Forgotten technology in the COVID-19 pandemic: Filtration properties of cloth and cloth masks-A narrative review.
journal contributionposted on 22.10.2020, 10:17 authored by Catherine M Clase, Edouard L Fu, Aurneen Ashur, Rupert CL Beale, Imogen A Clase, Myrna B Dolovich, Meg J Jardine, Meera Joseph, Grace Kansiime, Johannes FE Mann, Roberto Pecoits-Filho, Wolfgang C Winkelmayer, Juan J Carrero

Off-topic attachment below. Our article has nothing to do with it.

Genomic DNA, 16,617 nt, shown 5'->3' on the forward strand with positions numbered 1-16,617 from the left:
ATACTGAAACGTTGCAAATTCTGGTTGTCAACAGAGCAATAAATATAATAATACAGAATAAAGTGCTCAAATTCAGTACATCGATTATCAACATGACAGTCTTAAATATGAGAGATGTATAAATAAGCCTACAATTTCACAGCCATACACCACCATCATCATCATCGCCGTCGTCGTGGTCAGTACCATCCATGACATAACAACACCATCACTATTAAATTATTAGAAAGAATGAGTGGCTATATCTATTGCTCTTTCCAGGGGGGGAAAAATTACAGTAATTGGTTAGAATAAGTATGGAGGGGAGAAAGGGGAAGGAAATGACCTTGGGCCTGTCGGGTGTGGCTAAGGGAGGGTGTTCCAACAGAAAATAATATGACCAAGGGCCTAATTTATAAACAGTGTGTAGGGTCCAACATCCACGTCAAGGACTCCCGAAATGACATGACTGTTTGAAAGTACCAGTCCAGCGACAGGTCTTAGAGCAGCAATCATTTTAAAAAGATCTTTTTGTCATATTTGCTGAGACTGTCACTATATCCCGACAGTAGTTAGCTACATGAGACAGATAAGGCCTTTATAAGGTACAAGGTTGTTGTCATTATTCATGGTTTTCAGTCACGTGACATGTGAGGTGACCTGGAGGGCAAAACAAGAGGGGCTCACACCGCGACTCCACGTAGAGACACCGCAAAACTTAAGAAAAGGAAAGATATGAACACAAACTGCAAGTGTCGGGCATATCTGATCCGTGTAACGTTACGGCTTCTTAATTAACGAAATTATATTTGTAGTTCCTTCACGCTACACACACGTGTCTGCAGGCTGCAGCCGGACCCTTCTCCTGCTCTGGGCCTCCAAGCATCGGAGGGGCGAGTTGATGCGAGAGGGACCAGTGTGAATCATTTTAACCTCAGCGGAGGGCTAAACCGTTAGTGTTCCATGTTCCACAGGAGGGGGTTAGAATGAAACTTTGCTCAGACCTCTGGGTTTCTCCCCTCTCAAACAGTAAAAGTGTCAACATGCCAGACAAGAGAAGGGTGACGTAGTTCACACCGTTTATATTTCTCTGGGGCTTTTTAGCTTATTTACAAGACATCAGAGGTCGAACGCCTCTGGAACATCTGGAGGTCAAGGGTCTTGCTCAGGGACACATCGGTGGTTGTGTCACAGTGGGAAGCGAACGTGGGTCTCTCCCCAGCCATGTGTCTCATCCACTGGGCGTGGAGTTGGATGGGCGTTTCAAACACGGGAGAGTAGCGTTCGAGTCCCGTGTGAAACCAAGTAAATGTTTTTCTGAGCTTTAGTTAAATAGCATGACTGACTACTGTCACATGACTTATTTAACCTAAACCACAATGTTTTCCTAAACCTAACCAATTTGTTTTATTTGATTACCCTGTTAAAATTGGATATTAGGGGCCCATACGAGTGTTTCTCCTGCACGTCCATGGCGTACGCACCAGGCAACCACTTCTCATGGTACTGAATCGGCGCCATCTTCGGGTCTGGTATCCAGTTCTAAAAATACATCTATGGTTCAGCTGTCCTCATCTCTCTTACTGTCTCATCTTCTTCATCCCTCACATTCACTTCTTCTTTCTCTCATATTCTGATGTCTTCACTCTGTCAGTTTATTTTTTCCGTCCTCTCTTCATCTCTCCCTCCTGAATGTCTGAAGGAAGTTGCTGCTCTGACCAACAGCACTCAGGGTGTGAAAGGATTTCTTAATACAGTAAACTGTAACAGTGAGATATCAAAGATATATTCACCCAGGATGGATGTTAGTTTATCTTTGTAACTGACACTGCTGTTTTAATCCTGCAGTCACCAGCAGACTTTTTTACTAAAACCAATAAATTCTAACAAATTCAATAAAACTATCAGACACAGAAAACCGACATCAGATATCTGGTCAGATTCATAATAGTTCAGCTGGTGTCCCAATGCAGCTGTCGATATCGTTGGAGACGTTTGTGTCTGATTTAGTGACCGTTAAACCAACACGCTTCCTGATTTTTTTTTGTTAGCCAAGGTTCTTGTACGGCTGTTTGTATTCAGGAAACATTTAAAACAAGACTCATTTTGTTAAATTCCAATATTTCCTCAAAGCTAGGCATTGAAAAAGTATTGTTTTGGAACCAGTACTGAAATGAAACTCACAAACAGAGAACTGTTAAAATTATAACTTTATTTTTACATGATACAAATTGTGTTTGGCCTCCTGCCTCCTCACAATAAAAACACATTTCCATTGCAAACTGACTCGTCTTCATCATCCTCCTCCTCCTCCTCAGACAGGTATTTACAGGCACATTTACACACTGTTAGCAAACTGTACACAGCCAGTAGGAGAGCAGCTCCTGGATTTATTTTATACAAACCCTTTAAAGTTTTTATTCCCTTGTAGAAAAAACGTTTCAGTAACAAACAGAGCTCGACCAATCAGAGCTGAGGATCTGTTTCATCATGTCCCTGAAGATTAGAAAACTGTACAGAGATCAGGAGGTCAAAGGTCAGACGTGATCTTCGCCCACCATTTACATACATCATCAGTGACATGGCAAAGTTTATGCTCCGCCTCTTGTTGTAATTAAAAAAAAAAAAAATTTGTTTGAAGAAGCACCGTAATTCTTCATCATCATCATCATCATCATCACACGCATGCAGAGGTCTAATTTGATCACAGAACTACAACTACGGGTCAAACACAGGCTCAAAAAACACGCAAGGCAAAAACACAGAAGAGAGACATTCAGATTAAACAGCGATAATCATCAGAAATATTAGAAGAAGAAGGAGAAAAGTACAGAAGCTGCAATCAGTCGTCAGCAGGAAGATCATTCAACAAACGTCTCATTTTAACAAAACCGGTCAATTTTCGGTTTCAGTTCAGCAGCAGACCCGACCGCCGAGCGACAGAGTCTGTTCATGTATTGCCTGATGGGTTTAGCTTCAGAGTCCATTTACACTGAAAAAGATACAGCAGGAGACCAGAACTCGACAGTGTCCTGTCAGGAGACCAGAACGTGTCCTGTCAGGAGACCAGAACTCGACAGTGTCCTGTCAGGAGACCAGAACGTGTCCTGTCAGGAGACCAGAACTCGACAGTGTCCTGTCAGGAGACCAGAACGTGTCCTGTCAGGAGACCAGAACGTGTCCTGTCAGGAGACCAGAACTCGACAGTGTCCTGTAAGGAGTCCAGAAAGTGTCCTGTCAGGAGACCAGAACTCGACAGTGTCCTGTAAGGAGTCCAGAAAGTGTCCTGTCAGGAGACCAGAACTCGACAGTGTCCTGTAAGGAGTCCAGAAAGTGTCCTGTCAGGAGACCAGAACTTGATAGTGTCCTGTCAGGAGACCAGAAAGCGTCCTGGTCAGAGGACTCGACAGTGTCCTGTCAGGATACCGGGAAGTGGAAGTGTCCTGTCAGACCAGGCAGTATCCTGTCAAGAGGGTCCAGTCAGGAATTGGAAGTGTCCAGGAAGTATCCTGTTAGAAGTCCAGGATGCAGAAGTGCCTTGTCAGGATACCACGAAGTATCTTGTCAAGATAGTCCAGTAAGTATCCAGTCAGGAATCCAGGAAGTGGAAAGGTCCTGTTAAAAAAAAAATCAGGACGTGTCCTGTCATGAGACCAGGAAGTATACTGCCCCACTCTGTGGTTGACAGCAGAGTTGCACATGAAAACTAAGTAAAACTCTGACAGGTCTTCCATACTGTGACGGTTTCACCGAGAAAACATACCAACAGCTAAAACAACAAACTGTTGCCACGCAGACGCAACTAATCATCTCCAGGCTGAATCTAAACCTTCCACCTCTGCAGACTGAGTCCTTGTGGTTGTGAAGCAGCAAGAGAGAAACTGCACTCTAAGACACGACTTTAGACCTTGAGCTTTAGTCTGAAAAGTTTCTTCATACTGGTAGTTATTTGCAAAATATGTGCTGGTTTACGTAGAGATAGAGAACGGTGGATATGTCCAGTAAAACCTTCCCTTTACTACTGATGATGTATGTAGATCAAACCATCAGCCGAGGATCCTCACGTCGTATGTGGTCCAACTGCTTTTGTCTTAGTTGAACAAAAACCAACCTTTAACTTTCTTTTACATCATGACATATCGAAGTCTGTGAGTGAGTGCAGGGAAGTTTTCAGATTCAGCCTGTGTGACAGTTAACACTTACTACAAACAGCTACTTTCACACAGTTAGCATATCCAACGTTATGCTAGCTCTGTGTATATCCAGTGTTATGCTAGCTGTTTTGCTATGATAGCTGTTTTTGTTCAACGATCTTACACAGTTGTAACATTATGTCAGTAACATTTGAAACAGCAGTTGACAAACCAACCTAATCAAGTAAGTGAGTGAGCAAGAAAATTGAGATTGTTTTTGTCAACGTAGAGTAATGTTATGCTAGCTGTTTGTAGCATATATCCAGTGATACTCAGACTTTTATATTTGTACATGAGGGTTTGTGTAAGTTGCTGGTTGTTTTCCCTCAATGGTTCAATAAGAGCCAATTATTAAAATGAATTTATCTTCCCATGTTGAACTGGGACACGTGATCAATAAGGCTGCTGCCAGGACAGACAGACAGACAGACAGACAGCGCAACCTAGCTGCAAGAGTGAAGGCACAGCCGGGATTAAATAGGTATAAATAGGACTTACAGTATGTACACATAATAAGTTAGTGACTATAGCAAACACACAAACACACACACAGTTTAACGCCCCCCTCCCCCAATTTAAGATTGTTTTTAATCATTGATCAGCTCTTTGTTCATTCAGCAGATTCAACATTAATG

Management of the global crisis of the coronavirus disease 2019 pandemic requires detailed appraisal of evidence to support clear, actionable, and consistent public health messaging. The use of cloth masks for general public use is being debated, and is in flux. We searched the MEDLINE and EMBASE databases and Google for articles reporting the filtration properties of flat cloth or cloth masks. We reviewed the reference lists of relevant articles to identify further articles and identified articles through social and conventional news media. We found 25 articles. Study of protection for the wearer used healthy volunteers, or used a manikin wearing a mask, with airflow to simulate different breathing rates. Studies of protection of the environment, also known as source control, used convenience samples of healthy volunteers. The design and execution of the studies was generally rigorously described. Many descriptions of cloth lacked the detail required for reproducibility; no study provided all the expected details of material, thread count, weave, and weight. Some of the homemade mask designs were reproducible. Successful masks were made of muslin at 100 threads per inch (TPI) in 3 to 4 layers (4-layer muslin or a muslin-flannel-muslin sandwich), tea towels (also known as dish towels), made using 1 layer (2 layers would be expected to be better), and good-quality cotton T-shirts in 2 layers (with a stitched edge to prevent stretching). In flat-cloth experiments, linen tea towels, 600-TPI cotton in 2 layers, and 600-TPI cotton with 90-TPI flannel performed well but 80-TPI cotton in 2 layers did not. We therefore recommend cotton or flannel at least 100 TPI, at least 2 layers. More layers, 3 or 4, will provide increased filtration but there is a trade-off in that more layers increases the resistance to breathing. Although this is not a systematic review, we included all the articles that we identified in an unbiased way. We did not include gray literature or preprints. A plain language summary of these data and recommendations, as well as information on making, wearing and cleaning cloth masks is available at www.clothmasks.ca.